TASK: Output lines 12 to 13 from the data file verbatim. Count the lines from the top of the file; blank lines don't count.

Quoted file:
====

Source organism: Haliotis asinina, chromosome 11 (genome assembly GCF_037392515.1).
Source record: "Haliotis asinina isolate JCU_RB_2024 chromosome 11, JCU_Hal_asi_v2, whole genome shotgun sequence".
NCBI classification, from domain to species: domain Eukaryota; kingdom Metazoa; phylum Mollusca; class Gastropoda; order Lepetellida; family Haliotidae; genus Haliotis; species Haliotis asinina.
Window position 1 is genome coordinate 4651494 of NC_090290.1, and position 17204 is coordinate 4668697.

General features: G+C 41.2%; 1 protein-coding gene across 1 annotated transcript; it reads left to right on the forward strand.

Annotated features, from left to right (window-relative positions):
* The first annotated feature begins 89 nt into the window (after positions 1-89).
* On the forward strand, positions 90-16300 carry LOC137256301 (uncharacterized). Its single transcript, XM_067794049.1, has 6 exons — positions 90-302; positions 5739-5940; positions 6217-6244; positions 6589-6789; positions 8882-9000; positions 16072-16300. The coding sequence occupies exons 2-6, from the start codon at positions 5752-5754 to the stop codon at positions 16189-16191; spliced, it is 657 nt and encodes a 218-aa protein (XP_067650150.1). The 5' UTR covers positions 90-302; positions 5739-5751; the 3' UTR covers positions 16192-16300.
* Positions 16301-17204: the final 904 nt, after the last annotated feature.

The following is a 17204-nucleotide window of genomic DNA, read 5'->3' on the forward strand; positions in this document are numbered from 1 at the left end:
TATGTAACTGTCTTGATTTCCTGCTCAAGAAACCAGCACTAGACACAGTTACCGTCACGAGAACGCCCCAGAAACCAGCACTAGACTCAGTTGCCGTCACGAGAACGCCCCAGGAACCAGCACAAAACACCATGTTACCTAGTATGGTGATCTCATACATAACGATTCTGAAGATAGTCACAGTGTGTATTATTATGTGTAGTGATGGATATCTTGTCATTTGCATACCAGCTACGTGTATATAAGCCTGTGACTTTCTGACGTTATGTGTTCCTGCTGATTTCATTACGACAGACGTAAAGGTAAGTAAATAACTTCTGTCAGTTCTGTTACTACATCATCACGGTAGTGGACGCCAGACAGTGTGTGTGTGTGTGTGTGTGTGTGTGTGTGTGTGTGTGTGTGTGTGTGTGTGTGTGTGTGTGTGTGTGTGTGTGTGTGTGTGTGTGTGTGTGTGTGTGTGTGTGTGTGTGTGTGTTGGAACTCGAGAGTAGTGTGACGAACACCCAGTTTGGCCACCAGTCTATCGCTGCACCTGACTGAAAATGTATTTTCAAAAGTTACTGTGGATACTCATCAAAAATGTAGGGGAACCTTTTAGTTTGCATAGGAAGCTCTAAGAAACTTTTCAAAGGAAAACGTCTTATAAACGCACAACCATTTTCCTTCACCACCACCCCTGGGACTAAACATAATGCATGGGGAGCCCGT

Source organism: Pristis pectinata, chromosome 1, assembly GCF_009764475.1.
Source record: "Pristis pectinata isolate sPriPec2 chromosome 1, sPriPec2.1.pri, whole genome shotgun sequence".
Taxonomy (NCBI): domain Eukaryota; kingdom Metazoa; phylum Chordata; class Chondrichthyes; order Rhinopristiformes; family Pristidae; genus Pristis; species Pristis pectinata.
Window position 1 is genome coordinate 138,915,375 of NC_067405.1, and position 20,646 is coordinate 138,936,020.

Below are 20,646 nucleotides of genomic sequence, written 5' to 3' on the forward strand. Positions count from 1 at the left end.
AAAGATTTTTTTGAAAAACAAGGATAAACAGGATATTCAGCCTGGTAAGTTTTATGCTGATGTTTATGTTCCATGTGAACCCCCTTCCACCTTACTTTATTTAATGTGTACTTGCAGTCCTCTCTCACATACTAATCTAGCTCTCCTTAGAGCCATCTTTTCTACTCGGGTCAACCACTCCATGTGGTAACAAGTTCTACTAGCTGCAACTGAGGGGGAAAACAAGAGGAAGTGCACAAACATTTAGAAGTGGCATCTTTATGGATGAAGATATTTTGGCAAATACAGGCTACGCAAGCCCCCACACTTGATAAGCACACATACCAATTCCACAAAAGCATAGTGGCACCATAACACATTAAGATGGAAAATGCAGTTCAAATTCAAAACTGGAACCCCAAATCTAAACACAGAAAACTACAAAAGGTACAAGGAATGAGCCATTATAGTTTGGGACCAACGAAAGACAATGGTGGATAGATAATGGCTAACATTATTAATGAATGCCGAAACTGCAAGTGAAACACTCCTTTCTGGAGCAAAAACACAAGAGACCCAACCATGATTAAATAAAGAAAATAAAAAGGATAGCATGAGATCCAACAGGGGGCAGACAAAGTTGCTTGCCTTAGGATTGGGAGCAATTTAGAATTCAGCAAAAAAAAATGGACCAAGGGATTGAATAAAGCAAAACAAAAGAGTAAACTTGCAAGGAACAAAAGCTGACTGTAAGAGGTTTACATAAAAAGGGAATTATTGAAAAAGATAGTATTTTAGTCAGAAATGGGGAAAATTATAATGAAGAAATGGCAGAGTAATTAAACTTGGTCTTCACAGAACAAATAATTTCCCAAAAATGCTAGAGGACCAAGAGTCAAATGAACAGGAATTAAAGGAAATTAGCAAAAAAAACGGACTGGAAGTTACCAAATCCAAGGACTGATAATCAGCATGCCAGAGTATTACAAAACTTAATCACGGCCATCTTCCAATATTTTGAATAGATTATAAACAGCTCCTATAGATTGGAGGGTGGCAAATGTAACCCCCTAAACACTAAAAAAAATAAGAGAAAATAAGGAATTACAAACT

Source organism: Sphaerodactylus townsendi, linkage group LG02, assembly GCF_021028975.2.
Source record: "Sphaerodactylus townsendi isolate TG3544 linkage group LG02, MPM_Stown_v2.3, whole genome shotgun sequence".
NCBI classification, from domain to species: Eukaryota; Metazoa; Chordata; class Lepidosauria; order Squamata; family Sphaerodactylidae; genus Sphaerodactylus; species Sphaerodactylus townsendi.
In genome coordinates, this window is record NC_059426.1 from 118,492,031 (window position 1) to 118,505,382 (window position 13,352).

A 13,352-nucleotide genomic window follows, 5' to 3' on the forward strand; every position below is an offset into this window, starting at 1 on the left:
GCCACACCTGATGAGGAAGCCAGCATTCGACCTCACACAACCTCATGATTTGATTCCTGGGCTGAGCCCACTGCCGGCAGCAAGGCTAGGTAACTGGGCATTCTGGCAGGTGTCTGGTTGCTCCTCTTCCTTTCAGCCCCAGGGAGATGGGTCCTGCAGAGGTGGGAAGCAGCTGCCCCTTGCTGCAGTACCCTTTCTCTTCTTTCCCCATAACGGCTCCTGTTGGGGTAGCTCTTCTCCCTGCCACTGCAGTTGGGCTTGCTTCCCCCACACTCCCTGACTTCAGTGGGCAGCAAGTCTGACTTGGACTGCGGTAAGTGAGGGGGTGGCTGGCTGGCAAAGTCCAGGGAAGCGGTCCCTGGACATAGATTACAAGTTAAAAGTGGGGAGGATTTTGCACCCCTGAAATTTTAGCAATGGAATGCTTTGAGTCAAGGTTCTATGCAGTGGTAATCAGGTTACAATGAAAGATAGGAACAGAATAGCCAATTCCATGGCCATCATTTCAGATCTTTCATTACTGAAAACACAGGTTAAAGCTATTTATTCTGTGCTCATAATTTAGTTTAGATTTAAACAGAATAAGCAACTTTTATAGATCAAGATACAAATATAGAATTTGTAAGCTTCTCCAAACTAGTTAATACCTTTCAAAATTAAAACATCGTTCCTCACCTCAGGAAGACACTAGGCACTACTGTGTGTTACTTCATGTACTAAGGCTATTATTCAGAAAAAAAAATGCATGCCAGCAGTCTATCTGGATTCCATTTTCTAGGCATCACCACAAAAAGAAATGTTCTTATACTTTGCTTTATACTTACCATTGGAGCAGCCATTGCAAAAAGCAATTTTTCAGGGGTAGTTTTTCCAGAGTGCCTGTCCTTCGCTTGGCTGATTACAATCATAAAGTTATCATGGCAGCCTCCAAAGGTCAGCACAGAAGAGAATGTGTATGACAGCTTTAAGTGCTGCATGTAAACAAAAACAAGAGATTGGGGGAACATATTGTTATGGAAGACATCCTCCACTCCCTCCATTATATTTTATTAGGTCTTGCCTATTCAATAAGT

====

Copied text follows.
Source organism: Pristis pectinata, chromosome 1, assembly GCF_009764475.1.
Source record: "Pristis pectinata isolate sPriPec2 chromosome 1, sPriPec2.1.pri, whole genome shotgun sequence".